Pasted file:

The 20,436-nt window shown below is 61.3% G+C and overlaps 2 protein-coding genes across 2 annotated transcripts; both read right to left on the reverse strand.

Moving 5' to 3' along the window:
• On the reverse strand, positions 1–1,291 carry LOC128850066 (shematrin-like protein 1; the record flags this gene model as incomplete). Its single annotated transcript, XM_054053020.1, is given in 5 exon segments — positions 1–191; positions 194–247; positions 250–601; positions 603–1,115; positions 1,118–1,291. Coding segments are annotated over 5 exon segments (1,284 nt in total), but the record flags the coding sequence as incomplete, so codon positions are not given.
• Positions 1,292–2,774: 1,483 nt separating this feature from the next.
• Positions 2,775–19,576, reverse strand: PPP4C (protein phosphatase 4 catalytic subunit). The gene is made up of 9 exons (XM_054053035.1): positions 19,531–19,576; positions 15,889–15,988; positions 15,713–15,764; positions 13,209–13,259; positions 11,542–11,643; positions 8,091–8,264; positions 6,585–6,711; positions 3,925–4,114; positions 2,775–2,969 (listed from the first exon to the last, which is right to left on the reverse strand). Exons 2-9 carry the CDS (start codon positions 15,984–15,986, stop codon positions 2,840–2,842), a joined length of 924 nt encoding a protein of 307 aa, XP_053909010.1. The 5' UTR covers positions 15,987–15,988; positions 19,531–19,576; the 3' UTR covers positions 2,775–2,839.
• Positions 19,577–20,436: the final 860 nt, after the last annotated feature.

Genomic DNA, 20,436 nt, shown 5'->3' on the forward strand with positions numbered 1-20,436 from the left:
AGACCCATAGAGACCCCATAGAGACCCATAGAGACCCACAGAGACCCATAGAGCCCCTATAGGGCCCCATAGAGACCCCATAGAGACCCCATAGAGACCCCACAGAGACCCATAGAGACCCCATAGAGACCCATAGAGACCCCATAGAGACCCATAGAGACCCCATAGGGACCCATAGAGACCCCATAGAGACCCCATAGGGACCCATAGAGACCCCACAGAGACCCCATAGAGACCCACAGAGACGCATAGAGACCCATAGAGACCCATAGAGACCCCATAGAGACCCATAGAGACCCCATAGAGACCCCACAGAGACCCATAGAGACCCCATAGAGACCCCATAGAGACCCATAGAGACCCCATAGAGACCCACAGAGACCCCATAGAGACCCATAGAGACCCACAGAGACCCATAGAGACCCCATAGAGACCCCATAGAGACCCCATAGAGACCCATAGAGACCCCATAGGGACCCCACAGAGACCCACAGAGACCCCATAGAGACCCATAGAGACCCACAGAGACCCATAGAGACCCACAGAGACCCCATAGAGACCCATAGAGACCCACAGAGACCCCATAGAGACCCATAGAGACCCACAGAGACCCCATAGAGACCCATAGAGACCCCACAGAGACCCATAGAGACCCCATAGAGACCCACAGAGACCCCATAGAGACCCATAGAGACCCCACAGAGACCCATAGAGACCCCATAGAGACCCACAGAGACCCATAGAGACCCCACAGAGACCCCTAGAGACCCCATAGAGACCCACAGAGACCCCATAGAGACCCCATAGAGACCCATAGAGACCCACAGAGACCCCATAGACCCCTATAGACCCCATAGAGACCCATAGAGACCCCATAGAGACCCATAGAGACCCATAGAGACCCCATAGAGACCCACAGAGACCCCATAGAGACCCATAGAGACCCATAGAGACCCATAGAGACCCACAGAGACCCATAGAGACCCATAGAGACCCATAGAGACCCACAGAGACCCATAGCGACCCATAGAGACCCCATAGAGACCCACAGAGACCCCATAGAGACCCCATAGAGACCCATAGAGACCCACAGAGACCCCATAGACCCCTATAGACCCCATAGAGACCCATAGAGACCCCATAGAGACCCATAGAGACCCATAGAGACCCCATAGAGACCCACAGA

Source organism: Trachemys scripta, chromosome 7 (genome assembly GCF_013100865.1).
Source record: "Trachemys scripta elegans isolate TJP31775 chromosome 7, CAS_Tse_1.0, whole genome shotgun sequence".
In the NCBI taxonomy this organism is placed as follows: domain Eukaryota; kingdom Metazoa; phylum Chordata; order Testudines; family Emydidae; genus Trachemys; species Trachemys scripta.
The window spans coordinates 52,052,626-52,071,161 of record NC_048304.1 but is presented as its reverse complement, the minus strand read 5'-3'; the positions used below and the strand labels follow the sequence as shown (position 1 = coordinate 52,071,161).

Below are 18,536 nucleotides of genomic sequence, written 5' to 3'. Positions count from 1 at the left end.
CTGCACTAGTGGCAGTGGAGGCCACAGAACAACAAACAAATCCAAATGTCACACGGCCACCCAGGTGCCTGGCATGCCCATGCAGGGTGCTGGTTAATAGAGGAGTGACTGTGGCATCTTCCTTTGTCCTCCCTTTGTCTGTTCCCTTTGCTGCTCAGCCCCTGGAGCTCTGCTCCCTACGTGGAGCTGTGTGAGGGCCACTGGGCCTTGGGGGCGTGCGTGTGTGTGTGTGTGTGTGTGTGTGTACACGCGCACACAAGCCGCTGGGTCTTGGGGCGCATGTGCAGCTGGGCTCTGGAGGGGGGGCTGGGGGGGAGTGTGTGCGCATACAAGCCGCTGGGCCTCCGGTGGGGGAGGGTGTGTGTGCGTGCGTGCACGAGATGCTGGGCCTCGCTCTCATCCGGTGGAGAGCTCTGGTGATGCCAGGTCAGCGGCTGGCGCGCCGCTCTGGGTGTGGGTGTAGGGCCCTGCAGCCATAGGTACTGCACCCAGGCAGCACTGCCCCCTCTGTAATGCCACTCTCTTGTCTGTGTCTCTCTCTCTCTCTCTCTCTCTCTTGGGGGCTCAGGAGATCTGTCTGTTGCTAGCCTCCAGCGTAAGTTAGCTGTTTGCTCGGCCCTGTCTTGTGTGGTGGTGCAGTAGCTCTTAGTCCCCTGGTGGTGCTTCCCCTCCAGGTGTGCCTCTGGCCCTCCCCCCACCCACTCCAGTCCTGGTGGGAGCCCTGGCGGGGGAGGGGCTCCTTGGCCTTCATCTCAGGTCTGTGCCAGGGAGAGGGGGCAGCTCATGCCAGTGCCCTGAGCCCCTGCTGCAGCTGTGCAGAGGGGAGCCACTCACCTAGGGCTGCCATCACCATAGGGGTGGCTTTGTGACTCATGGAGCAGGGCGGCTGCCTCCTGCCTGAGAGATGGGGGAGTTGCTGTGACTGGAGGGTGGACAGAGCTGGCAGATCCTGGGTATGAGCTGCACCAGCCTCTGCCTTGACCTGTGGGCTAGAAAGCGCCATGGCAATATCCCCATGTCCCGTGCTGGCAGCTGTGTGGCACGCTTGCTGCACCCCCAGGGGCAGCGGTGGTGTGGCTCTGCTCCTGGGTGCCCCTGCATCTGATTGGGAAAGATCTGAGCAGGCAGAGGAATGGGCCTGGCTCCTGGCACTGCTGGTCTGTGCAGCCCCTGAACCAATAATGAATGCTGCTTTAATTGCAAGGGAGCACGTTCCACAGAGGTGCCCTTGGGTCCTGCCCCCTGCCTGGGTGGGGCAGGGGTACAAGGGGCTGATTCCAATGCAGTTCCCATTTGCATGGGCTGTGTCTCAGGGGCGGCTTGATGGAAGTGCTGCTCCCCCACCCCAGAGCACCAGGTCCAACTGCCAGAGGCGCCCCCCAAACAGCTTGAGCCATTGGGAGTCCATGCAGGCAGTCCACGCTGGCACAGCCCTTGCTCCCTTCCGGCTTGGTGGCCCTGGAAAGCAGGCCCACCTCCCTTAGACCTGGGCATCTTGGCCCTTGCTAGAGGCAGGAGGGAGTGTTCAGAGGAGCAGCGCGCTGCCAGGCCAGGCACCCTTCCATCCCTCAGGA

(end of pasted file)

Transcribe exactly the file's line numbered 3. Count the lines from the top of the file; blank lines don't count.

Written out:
• On the reverse strand, positions 1–1,291 carry LOC128850066 (shematrin-like protein 1; the record flags this gene model as incomplete). Its single annotated transcript, XM_054053020.1, is given in 5 exon segments — positions 1–191; positions 194–247; positions 250–601; positions 603–1,115; positions 1,118–1,291. Coding segments are annotated over 5 exon segments (1,284 nt in total), but the record flags the coding sequence as incomplete, so codon positions are not given.